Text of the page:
Finding Fulfillment: USA volleyball’s Matt Anderson gets candid about Tokyo, fatherhood, and future plans
The U.S. men’s volleyball team has their first chance to qualify for the Paris 2024 Games this Saturday, September 30 through next Sunday, October 8 in Tokyo, Japan.
The last time the U.S. men competed in Japan they did with high stakes and in the midst of a global pandemic at the Tokyo Olympics in summer 2021. The team made a shocking early exit in pool play at those Games.
U.S. Opposite Matt Anderson, who’s been an integral part of the men’s national team for the last 15 years, gets candid about the weight of the disappointment and emotions he experienced during that time.
The West Seneca, NY native also opens up about the challenges of playing a sport with no off season, how being a dad of two has humbled him, and how Team USA has evolved in the lead up to Paris 2024 below.
*This interview has been edited for length and clarity.
Picking up where we last left off, walk me through your experience in Tokyo.
Matt Anderson: It’s pretty clouded with just personal disappointment, I think a team collective disappointment, in the way we finished. We didn’t even make out of Pool Play, which is a heartbreaking thing to accept, seeing that we were pretty primed—at least on paper—to fight for the gold medal which we were obviously working towards for a while.
Everything that led up to the Tokyo Olympics was life changing for most people in the world and athletes as well, especially with the way we had to train and prepare. The Games got postponed and everything kind of changed in a year. One of our Outside Hitters, Taylor Sander, actually came back from shoulder surgery and he had an ankle issue which he was able to rehab and come back from. Thomas Jaeschke (Outside Hitter) also came back from injury but then we lost Aaron Russell (Outside Hitter) who had a hip injury that required surgery. TJ DeFalco stepped up and played really well. For someone [competing] in their first Olympics, I was pleasantly surprised with the way he played and handled himself during the Games.
With that being said, we as a team just didn’t play as well as we could have or as well as we should have in my mind. That experience was tough. To get to the specifics, I don’t really know [ what went wrong] because honestly, I haven’t gone back and looked at anything and I’ve intentionally chosen to not do that, because I think it would hurt a little too much. But I think we’re in a really good spot now, and even though I haven’t processed it fully, I think we’re at least able to put it in a spot in our brains that doesn’t affect the way we’re playing or training right now. I’m excited for what’s going to happen leading up to Paris.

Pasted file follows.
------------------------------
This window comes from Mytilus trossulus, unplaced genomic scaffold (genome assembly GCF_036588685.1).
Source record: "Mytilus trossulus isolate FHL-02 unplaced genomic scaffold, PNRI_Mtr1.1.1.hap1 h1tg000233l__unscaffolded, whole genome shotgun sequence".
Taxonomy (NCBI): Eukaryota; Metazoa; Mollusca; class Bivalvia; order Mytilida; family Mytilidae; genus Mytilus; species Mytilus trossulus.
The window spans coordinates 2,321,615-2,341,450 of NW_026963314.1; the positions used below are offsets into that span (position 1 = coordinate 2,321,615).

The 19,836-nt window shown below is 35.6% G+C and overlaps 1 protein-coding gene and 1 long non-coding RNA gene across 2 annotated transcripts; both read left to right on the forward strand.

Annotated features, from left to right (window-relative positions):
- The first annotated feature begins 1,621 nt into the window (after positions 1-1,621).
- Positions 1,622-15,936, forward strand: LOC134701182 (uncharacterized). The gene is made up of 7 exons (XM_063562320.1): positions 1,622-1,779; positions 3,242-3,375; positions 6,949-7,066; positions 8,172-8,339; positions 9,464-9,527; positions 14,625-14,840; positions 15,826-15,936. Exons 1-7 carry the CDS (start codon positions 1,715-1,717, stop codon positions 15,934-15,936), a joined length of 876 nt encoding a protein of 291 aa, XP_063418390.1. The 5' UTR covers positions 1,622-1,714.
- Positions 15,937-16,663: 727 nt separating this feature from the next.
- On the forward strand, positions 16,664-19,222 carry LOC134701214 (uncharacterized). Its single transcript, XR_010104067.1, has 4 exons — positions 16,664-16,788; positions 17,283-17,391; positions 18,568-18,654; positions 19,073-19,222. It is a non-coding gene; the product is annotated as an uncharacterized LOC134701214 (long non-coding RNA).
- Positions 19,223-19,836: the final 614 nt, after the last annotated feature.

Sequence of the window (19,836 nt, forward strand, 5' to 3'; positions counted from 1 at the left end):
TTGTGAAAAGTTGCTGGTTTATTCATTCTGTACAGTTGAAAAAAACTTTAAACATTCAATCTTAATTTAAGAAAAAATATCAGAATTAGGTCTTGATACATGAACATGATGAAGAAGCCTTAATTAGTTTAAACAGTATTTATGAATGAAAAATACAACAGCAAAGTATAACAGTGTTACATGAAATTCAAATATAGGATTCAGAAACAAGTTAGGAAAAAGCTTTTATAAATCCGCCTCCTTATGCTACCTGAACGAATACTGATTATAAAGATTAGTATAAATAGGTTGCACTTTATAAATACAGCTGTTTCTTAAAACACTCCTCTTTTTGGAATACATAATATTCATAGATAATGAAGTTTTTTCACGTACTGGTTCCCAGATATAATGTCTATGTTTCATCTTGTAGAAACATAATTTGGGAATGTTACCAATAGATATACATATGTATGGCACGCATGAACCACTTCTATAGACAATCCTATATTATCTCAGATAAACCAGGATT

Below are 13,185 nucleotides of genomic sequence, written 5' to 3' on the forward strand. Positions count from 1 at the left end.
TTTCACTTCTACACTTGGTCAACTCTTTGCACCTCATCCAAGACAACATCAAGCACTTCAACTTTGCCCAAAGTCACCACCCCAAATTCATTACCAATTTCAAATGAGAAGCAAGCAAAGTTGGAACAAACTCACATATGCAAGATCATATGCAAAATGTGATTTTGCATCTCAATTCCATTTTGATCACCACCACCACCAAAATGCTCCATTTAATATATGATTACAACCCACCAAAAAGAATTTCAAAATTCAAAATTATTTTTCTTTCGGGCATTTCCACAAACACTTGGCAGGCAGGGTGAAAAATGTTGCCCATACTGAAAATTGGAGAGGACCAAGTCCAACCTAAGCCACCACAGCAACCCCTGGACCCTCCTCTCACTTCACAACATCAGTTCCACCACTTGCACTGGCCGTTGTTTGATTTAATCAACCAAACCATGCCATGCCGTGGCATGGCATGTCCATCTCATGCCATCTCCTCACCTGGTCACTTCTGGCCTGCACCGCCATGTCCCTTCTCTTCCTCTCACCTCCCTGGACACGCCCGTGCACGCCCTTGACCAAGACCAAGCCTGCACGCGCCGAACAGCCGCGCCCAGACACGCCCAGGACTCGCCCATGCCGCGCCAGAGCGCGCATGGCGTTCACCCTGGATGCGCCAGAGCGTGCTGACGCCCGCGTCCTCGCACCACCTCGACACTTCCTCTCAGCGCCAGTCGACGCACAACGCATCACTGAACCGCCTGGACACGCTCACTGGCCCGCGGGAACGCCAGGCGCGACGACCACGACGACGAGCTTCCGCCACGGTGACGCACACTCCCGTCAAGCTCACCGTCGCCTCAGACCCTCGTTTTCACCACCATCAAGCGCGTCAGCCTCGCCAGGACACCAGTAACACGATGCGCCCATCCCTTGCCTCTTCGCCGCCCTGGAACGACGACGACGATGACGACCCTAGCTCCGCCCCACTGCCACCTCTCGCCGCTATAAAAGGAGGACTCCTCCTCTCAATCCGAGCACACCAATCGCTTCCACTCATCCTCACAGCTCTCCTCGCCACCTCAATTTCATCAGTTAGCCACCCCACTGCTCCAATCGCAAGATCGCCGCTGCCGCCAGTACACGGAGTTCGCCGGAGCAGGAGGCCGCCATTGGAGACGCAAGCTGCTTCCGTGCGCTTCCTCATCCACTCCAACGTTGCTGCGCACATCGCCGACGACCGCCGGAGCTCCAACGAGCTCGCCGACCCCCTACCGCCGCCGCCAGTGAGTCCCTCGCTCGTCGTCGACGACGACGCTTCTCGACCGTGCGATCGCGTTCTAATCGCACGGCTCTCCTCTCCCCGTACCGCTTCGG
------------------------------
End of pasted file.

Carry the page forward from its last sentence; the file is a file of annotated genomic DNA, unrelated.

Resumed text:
I don’t want want to take you back too deep because I know Tokyo was a difficult chapter for you to walk through but just so people really understand, can you explain the emotions that you said you felt clouded by?
Anderson: I think there’s a tendency to look at athletes and sports and [assume] that we get to play a game for our jobs so it must be fun. In a lot of cases it is, but we’re also trying to go for something that most people in the world can’t do. We’re competing at the elite level and that’s why there’s so much hype around the Olympics for everyone.
It’s childhood memories of sitting in front of the TV, watching your favorite athletes compete and win gold medals or fail, and in dealing with that there’s a lot of emotion. In order to [achieve that gold medal dream] you have to risk [failure] and being criticized for everything along the way.
I think I do a pretty good job of not paying attention to those critics, especially the ones that I don’t think really understand what we do. But I’m my own biggest critic and to be in my position, I have to be. I’m the one holding myself accountable to what I’m doing. I know my intention with my trainings, with my actual competition play, my preparation and in everything, so I have to be the hardest on myself.
In Tokyo, the moment we lost in those last matches against Argentina in Pool Play, I immediately started going back through the five years of what I did from when we won the bronze medal in Rio, to then start preparing for Tokyo.
It’s a huge wave of memories, thoughts, and disappointments because we’ve lost tournaments along the way. [I asked myself] Did I learn every lesson I could have from that tournament? Did I take away the best parts of the wins while also looking at the stuff that we can be better at, personally, individually and collectively as a team? Did I mentally prepare myself there?
At that moment, I was just [newly] married and had my first son, Jamie, and now I have a daughter, Juno. That part of my life is thriving in a lot of ways, but I also still sacrifice a lot of that for volleyball. A lot of emotions come up [to make me wonder] “Is it still worth it for me to keep playing?” I think it is, and my wife, Jackie, is in the same boat. I’m very lucky to have that support from her and the rest of my family.
There’s a lot of emotion that goes into it and it’s not just us playing a sport. When we don’t succeed in something that we really, really want—especially in a team sport where other people rely on us to put in that work—it’s hard to let your teammates down. Then of course you have the letters of your country on your back, that’s why you’re there.
What do you remember most from your experience in Tokyo?
Anderson: I remember going back to the room, starting to pack up my bag, and just sitting in bed just going through those emotions, thoughts, and disappointments. It’s kind of a sad way to look at the Olympics but that was my experience.
How would you sum up Tokyo in one word?
Anderson: Frustrating. It wasn’t a traditional Olympic experience without the fans or my family there. There was so much pressure to get the Games going, there were all of the COVID policies, and the anxiety and stress of worrying if you were contaminated. I’m extremely grateful for the Olympic Committee and the people of Japan for putting it on and I’m sure it was extremely stressful for them as well. But it was frustrating because it just never felt like the Olympics in my mind compared to the two previous Games (London and Rio) that I competed in.